Then to FOPAL where I found… only two boxes of computer books. And mostly dreck; I ended up shelving only 5 books. Then I started sorting, and was shortly joined by two new volunteers, a couple, Andrew and … damn, can’t remember her name, starts with a C and isn’t Clarice or Cordelia… This was another instance where completely new volunteers showed up at 10am when, had I not been there unscheduled, nobody would have been able to welcome them and show them the ropes. Well, it worked out.

Approaching 12, I left, picking up a few grocery items and then back to CH for lunch. At 1 I. was to meet Craig to install a printer on the 10th floor. This is an upgraded floor, and hence all wi-fi work goes through the ClearPass system (which I wrote about way back in June, Day 183). Craig had already gotten the Epson printer to report its MAC address, and input that to ClearPass as being part of the subnet for that apartment. Now we got the printer to join the wi-fi net. Next up, grab Barbara’s MacBook and tell it to forget its old default printer and look for a new one. At first, the printer didn’t show up, but then we checked and the Mac was logged into the building wi-fi, not the proper ClearPass one. As soon as we logged in to that network, the printer popped up instantly in the add printer dialog.

In a glow of accomplishment I left to take a nap. At 4pm I went via Lyft to Maples Pavilion. Mark and Susan, friends from SGI days and from Canopy, had invited me to join them for the NCAA first round of women’s volleyball. The first game, Georgia vs. Cal Poly, was close. Georgia won the first two sets. Then Cal Poly rallied to win two sets. In the fifth set, Cal Poly took a quick lead and won the match.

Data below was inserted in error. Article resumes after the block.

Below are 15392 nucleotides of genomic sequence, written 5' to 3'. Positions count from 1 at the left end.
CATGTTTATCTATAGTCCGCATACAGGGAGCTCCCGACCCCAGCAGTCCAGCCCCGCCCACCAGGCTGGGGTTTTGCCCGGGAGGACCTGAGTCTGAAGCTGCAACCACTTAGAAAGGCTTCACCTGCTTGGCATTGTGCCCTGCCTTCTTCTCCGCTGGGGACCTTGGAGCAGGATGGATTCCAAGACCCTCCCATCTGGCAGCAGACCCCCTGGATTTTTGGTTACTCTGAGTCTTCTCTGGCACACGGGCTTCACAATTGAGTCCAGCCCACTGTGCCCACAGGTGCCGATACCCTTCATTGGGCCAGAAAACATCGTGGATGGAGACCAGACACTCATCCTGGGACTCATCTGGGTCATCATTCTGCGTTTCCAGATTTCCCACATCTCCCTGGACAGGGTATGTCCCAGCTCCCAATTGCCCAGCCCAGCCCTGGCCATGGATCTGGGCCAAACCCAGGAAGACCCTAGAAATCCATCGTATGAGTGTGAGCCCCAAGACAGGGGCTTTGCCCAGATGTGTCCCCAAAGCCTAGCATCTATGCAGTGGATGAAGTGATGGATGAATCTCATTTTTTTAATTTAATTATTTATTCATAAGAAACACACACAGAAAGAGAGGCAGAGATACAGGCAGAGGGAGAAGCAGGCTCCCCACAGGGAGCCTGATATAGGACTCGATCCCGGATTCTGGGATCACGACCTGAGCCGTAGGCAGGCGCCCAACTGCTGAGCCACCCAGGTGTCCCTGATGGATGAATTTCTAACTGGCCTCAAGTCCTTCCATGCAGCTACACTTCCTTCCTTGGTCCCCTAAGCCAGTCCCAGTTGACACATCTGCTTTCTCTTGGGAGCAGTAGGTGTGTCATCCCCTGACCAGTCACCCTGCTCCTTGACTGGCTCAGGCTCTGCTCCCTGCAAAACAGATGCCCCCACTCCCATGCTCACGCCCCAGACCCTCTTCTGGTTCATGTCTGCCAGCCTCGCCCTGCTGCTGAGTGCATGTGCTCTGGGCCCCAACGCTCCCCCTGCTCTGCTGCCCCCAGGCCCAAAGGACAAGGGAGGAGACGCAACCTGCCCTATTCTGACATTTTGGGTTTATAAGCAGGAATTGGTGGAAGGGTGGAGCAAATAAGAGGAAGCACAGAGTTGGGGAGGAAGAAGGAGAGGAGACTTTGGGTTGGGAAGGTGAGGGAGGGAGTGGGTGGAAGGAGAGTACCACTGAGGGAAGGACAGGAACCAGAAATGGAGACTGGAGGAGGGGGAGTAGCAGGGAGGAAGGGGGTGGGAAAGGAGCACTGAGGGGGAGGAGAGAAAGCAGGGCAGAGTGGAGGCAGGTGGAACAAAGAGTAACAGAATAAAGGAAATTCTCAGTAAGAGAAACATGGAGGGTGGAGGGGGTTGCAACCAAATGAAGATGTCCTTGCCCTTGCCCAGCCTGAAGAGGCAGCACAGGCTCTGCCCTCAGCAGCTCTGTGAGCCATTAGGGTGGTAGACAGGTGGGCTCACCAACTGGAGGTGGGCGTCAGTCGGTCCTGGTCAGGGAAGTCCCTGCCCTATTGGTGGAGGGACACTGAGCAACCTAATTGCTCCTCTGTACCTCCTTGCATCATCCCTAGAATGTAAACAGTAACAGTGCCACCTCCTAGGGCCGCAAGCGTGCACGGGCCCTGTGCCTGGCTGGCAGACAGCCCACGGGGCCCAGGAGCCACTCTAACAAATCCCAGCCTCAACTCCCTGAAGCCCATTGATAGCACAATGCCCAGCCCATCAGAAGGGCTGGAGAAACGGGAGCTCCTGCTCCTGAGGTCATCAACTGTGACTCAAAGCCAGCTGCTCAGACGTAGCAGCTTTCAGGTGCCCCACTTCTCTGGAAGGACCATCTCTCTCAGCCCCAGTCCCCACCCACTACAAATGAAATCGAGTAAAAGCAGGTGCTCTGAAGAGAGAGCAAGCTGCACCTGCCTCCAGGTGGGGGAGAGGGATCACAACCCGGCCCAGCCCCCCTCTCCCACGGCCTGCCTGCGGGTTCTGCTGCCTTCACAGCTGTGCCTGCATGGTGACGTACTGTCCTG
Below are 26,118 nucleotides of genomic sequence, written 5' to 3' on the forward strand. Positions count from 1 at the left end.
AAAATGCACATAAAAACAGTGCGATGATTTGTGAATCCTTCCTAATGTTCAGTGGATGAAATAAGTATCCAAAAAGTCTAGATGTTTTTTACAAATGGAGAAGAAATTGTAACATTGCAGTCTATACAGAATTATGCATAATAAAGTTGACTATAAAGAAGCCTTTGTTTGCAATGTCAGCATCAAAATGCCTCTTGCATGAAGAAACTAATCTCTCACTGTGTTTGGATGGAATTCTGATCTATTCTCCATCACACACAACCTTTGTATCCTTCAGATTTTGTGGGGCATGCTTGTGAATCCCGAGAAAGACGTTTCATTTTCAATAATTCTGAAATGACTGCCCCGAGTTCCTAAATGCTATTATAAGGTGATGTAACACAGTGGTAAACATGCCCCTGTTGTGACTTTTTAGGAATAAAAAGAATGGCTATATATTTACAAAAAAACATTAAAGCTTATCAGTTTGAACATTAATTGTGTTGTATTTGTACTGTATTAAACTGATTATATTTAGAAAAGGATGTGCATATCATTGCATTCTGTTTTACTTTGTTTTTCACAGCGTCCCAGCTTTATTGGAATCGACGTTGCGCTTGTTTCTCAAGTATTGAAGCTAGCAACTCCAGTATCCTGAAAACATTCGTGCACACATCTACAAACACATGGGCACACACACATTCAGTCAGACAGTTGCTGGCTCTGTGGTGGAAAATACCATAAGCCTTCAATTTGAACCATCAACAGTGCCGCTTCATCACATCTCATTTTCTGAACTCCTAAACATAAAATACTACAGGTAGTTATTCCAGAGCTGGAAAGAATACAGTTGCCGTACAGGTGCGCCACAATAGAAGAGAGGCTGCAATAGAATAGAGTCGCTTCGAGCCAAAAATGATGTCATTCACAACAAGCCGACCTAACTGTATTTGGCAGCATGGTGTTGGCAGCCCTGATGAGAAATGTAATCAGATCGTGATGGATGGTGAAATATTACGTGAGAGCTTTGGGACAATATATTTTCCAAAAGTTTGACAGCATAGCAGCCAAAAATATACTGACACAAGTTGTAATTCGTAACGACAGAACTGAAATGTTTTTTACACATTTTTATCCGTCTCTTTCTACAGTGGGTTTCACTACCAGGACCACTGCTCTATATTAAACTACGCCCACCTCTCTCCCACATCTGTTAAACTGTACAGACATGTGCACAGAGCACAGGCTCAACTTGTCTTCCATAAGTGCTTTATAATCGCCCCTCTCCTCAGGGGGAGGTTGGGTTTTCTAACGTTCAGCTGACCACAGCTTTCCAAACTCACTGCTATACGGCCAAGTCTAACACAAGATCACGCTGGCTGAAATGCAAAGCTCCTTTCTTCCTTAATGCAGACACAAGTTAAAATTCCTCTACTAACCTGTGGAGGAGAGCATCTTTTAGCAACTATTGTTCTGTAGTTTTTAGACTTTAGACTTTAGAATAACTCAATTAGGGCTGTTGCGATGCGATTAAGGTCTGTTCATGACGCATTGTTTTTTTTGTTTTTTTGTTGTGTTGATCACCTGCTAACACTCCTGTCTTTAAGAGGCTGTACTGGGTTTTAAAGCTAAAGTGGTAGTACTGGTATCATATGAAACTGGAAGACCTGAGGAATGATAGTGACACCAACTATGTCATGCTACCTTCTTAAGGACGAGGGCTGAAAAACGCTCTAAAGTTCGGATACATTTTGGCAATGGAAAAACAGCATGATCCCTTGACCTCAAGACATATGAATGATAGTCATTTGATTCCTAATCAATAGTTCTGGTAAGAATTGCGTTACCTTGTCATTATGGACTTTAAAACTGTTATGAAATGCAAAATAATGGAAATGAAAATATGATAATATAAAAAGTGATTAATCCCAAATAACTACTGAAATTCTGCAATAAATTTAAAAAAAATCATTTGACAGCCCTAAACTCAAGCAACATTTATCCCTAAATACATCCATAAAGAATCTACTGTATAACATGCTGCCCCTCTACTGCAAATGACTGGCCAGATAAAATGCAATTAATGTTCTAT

The second match, Stanford vs Denver (who?), went to Stanford in three sets. Tomorrow I will return to see Stanford/Cal Poly.


Day 354, Shustek, play

Let’s go back a day for a grief episode. I think it was Wednesday night, coming back into the building, my mind wandered to the London trip I’m planning. It occurred to me that one thing I could do that week, would be to take the train out to Strawberry Hill station and walk over Twickenham Green past the house we lived in from 1975-78. Walk down the Thames bank to York House Gardens. And even as these images were flitting through my mind — and then the image of when we re-visited it in 2005 and the present occupants saw us gawking and politely asked us in — I was hit by such a stab of grief I was amazed. Those times were some of the best of lives together, and the idea of going back without my partner, seeing those things without being able to turn to her and say, “remember that?” was just… unspeakably sad. Wow. You just never know when a train of thought will plunge into a tunnel.

Thursday, 11/21/2019

A few days ago, I knocked over the indoor/outdoor thermometer that I’ve had for… probably most of this century? Little gray plastic plinth with LCD numbers to display the indoor and outdoor temps, and the date and time. The last couple of times I’ve had to change batteries in it, it has been very difficult to set the date and time. The Set button doesn’t work, or as I finally worked out, has to be pressed with all the might of one’s thumb for a while to work. And even then, it’s never clear the order of what’s being set.